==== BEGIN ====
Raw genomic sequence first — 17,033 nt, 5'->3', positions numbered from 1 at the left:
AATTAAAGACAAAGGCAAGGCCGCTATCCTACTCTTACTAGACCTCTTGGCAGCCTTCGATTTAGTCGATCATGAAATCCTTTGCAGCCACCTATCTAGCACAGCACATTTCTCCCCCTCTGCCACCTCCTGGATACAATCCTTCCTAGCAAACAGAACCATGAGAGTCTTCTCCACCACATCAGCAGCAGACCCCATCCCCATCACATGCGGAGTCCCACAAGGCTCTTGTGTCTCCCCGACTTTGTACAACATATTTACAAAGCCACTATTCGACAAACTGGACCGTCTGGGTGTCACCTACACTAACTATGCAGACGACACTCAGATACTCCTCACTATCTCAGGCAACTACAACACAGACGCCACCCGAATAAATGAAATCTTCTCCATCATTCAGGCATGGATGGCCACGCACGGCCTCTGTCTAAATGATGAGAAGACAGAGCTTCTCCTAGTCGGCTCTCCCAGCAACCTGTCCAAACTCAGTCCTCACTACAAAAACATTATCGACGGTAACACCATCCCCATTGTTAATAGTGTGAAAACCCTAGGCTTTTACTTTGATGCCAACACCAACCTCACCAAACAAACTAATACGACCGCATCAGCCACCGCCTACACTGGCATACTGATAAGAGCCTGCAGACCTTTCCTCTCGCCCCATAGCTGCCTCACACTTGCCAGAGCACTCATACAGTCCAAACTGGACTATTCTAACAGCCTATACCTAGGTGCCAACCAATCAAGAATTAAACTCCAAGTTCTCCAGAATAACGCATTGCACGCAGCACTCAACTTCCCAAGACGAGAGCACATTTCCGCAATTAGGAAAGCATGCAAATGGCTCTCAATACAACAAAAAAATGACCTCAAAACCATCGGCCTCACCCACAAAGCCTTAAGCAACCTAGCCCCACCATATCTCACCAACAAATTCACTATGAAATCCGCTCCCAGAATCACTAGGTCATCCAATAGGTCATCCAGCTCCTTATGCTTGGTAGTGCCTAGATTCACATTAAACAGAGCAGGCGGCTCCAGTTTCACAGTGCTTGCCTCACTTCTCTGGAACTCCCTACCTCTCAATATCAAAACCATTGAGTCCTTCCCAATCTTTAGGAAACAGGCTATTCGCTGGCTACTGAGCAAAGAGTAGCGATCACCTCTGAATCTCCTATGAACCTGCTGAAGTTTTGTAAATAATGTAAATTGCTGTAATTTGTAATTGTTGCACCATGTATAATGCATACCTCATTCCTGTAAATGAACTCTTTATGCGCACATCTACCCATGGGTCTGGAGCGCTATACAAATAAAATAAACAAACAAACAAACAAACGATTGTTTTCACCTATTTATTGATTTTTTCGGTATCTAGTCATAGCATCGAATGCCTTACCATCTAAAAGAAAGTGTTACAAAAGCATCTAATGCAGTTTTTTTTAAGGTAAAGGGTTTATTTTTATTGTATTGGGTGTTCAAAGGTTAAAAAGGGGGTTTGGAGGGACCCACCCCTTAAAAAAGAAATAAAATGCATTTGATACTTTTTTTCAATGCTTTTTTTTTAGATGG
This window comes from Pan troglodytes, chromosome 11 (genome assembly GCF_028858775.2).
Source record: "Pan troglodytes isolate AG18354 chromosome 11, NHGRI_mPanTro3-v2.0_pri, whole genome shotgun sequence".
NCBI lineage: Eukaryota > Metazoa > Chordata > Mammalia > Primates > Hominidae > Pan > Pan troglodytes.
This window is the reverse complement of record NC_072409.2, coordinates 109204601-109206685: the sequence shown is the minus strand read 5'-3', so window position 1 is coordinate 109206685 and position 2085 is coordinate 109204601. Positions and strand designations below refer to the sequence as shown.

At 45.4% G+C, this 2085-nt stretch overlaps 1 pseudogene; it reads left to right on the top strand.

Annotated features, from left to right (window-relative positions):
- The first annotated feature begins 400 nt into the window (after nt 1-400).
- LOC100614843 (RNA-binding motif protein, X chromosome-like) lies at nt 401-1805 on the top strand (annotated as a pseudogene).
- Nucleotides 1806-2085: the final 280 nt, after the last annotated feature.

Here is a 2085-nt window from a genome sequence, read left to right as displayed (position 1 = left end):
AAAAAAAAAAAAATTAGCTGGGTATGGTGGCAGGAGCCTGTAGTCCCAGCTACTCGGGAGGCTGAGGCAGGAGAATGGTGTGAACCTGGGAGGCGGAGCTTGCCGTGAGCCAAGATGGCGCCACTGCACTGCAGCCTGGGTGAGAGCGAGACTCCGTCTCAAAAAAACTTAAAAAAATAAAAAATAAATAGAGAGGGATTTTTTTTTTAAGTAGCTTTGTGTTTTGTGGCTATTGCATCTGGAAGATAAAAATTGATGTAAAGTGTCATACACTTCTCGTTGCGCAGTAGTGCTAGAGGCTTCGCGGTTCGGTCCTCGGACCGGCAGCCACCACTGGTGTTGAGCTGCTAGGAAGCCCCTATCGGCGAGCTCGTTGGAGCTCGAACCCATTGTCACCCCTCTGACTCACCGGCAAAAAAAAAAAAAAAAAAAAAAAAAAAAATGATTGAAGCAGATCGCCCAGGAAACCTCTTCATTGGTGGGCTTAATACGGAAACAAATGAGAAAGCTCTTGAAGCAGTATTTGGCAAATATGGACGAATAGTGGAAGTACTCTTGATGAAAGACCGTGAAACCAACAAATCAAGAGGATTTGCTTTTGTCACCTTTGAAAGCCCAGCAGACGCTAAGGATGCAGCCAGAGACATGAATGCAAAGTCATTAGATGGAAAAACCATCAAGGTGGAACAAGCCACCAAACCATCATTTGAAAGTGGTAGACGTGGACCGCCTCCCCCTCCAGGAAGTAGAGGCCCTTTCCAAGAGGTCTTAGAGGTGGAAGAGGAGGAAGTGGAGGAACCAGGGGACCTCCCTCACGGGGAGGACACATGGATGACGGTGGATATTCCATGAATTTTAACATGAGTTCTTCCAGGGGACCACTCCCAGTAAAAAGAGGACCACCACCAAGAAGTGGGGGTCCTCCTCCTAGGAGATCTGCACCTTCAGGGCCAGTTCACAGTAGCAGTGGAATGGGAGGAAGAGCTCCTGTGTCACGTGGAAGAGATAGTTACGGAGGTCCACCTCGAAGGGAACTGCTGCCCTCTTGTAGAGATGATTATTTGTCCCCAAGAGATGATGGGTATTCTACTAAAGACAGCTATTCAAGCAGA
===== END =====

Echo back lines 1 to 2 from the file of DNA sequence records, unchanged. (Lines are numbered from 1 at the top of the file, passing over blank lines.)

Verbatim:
Raw genomic sequence first — 17,033 nt, 5'->3', positions numbered from 1 at the left:
AATTAAAGACAAAGGCAAGGCCGCTATCCTACTCTTACTAGACCTCTTGGCAGCCTTCGATTTAGTCGATCATGAAATCCTTTGCAGCCACCTATCTAGCACAGCACATTTCTCCCCCTCTGCCACCTCCTGGATACAATCCTTCCTAGCAAACAGAACCATGAGAGTCTTCTCCACCACATCAGCAGCAGACCCCATCCCCATCACATGCGGAGTCCCACAAGGCTCTTGTGTCTCCCCGACTTTGTACAACATATTTACAAAGCCACTATTCGACAAACTGGACCGTCTGGGTGTCACCTACACTAACTATGCAGACGACACTCAGATACTCCTCACTATCTCAGGCAACTACAACACAGACGCCACCCGAATAAATGAAATCTTCTCCATCATTCAGGCATGGATGGCCACGCACGGCCTCTGTCTAAATGATGAGAAGACAGAGCTTCTCCTAGTCGGCTCTCCCAGCAACCTGTCCAAACTCAGTCCTCACTACAAAAACATTATCGACGGTAACACCATCCCCATTGTTAATAGTGTGAAAACCCTAGGCTTTTACTTTGATGCCAACACCAACCTCACCAAACAAACTAATACGACCGCATCAGCCACCGCCTACACTGGCATACTGATAAGAGCCTGCAGACCTTTCCTCTCGCCCCATAGCTGCCTCACACTTGCCAGAGCACTCATACAGTCCAAACTGGACTATTCTAACAGCCTATACCTAGGTGCCAACCAATCAAGAATTAAACTCCAAGTTCTCCAGAATAACGCATTGCACGCAGCACTCAACTTCCCAAGACGAGAGCACATTTCCGCAATTAGGAAAGCATGCAAATGGCTCTCAATACAACAAAAAAATGACCTCAAAACCATCGGCCTCACCCACAAAGCCTTAAGCAACCTAGCCCCACCATATCTCACCAACAAATTCACTATGAAATCCGCTCCCAGAATCACTAGGTCATCCAATAGGTCATCCAGCTCCTTATGCTTGGTAGTGCCTAGATTCACATTAAACAGAGCAGGCGGCTCCAGTTTCACAGTGCTTGCCTCACTTCTCTGGAACTCCCTACCTCTCAATATCAAAACCATTGAGTCCTTCCCAATCTTTAGGAAACAGGCTATTCGCTGGCTACTGAGCAAAGAGTAGCGATCACCTCTGAATCTCCTATGAACCTGCTGAAGTTTTGTAAATAATGTAAATTGCTGTAATTTGTAATTGTTGCACCATGTATAATGCATACCTCATTCCTGTAAATGAACTCTTTATGCGCACATCTACCCATGGGTCTGGAGCGCTATACAAATAAAATAAACAAACAAACAAACAAACGATTGTTTTCACCTATTTATTGATTTTTTCGGTATCTAGTCATAGCATCGAATGCCTTACCATCTAAAAGAAAGTGTTACAAAAGCATCTAATGCAGTTTTTTTTAAGGTAAAGGGTTTATTTTTATTGTATTGGGTGTTCAAAGGTTAAAAAGGGGGTTTGGAGGGACCCACCCCTTAAAAAAGAAATAAAATGCATTTGATACTTTTTTTCAATGCTTTTTTTTTAGATGG